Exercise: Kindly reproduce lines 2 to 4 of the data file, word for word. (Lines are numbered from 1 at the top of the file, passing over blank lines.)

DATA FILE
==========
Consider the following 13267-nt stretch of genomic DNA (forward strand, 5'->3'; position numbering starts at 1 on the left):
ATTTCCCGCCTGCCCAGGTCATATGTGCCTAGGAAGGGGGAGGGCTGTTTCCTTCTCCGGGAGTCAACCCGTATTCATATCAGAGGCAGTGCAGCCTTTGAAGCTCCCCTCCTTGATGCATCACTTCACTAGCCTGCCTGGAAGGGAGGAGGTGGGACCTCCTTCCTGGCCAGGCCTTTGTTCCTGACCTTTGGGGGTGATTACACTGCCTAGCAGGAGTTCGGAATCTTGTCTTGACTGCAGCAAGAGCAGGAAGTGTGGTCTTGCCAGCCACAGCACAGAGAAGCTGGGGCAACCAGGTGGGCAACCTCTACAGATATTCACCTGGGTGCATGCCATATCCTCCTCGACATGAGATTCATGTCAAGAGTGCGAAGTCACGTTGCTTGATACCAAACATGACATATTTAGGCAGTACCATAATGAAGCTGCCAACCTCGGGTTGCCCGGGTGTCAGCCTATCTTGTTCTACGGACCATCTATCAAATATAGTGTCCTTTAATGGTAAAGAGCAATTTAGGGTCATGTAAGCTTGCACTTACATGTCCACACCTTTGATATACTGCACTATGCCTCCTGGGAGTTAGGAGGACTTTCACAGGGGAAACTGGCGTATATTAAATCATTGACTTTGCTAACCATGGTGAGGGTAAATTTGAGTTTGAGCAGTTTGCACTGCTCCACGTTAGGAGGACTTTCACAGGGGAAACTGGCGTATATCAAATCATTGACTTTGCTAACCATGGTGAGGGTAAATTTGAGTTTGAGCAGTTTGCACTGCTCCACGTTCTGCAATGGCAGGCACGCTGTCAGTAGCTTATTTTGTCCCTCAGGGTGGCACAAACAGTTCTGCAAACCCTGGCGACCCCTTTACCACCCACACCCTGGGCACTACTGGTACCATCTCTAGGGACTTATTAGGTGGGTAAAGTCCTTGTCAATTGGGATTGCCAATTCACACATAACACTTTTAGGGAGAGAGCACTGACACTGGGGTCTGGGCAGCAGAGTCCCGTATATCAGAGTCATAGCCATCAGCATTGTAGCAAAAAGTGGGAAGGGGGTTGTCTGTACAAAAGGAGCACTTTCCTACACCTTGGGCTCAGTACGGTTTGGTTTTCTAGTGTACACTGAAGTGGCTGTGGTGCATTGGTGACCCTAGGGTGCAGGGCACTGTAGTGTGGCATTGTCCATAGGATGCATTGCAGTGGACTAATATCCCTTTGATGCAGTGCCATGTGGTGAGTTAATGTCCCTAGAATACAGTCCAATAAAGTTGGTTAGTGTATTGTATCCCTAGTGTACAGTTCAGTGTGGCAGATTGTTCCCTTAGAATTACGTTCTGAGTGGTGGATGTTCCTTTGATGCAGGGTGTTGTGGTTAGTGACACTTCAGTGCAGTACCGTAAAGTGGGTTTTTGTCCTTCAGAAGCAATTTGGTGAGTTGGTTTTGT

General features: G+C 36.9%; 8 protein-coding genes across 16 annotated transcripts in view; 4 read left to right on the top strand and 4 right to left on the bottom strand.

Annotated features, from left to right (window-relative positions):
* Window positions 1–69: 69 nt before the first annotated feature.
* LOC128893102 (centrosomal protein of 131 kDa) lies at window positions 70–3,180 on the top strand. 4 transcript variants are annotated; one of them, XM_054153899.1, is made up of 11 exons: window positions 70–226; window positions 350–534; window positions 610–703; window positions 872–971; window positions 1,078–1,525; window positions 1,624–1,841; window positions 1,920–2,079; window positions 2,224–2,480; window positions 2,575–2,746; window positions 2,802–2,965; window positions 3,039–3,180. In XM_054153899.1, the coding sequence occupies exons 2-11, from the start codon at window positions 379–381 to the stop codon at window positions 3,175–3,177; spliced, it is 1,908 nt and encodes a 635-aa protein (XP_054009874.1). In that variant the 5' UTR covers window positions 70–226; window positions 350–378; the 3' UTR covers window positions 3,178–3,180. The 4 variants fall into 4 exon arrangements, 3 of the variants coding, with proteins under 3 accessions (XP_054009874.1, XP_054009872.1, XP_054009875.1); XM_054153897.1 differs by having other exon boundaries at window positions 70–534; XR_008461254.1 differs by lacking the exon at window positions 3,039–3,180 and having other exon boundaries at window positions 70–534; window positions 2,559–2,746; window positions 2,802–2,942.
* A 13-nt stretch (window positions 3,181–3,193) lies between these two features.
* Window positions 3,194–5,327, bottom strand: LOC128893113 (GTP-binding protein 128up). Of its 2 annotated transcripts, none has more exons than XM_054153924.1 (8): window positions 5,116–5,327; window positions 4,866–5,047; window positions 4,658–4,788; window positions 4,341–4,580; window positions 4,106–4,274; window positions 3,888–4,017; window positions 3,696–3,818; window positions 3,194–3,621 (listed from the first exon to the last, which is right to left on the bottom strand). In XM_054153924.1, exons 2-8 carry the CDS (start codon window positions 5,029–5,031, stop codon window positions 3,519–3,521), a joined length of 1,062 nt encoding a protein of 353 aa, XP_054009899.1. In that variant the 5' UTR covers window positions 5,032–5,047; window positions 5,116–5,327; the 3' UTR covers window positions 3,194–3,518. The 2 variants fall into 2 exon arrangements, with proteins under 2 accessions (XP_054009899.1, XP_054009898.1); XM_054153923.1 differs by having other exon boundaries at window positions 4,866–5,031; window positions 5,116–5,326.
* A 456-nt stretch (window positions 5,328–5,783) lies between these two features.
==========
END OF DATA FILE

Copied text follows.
ATTTCCCGCCTGCCCAGGTCATATGTGCCTAGGAAGGGGGAGGGCTGTTTCCTTCTCCGGGAGTCAACCCGTATTCATATCAGAGGCAGTGCAGCCTTTGAAGCTCCCCTCCTTGATGCATCACTTCACTAGCCTGCCTGGAAGGGAGGAGGTGGGACCTCCTTCCTGGCCAGGCCTTTGTTCCTGACCTTTGGGGGTGATTACACTGCCTAGCAGGAGTTCGGAATCTTGTCTTGACTGCAGCAAGAGCAGGAAGTGTGGTCTTGCCAGCCACAGCACAGAGAAGCTGGGGCAACCAGGTGGGCAACCTCTACAGATATTCACCTGGGTGCATGCCATATCCTCCTCGACATGAGATTCATGTCAAGAGTGCGAAGTCACGTTGCTTGATACCAAACATGACATATTTAGGCAGTACCATAATGAAGCTGCCAACCTCGGGTTGCCCGGGTGTCAGCCTATCTTGTTCTACGGACCATCTATCAAATATAGTGTCCTTTAATGGTAAAGAGCAATTTAGGGTCATGTAAGCTTGCACTTACATGTCCACACCTTTGATATACTGCACTATGCCTCCTGGGAGTTAGGAGGACTTTCACAGGGGAAACTGGCGTATATTAAATCATTGACTTTGCTAACCATGGTGAGGGTAAATTTGAGTTTGAGCAGTTTGCACTGCTCCACGTTAGGAGGACTTTCACAGGGGAAACTGGCGTATATCAAATCATTGACTTTGCTAACCATGGTGAGGGTAAATTTGAGTTTGAGCAGTTTGCACTGCTCCACGTTCTGCAATGGCAGGCACGCTGTCAGTAGCTTATTTTGTCCCTCAGGGTGGCACAAACAGTTCTGCAAACCCTGGCGACCCCTTTACCACCCACACCCTGGGCACTACTGGTACCATCTCTAGGGACTTATTAGGTGGGTAAAGTCCTTGTCAATTGGGATTGCCAATTCACACATAACACTTTTAGGGAGAGAGCACTGACACTGGGGTCTGGGCAGCAGAGTCCCGTATATCAGAGTCATAGCCATCAGCATTGTAGCAAAAAGTGGGAAGGGGGTTGTCTGTACAAAAGGAGCACTTTCCTACACCTTGGGCTCAGTACGGTTTGGTTTTCTAGTGTACACTGAAGTGGCTGTGGTGCATTGGTGACCCTAGGGTGCAGGGCACTGTAGTGTGGCATTGTCCATAGGATGCATTGCAGTGGACTAATATCCCTTTGATGCAGTGCCATGTGGTGAGTTAATGTCCCTAGAATACAGTCCAATAAAGTTGGTTAGTGTATTGTATCCCTAGTGTACAGTTCAGTGTGGCAGATTGTTCCCTTAGAATTACGTTCTGAGTGGTGGATGTTCCTTTGATGCAGGGTGTTGTGGTTAGTGACACTTCAGTGCAGTACCGTAAAGTGGGTTTTTGTCCTTCAGAAGCAATTTGGTGAGTTGGTTTTGT

General features: G+C 36.9%; 8 protein-coding genes across 16 annotated transcripts in view; 4 read left to right on the top strand and 4 right to left on the bottom strand.

Annotated features, from left to right (window-relative positions):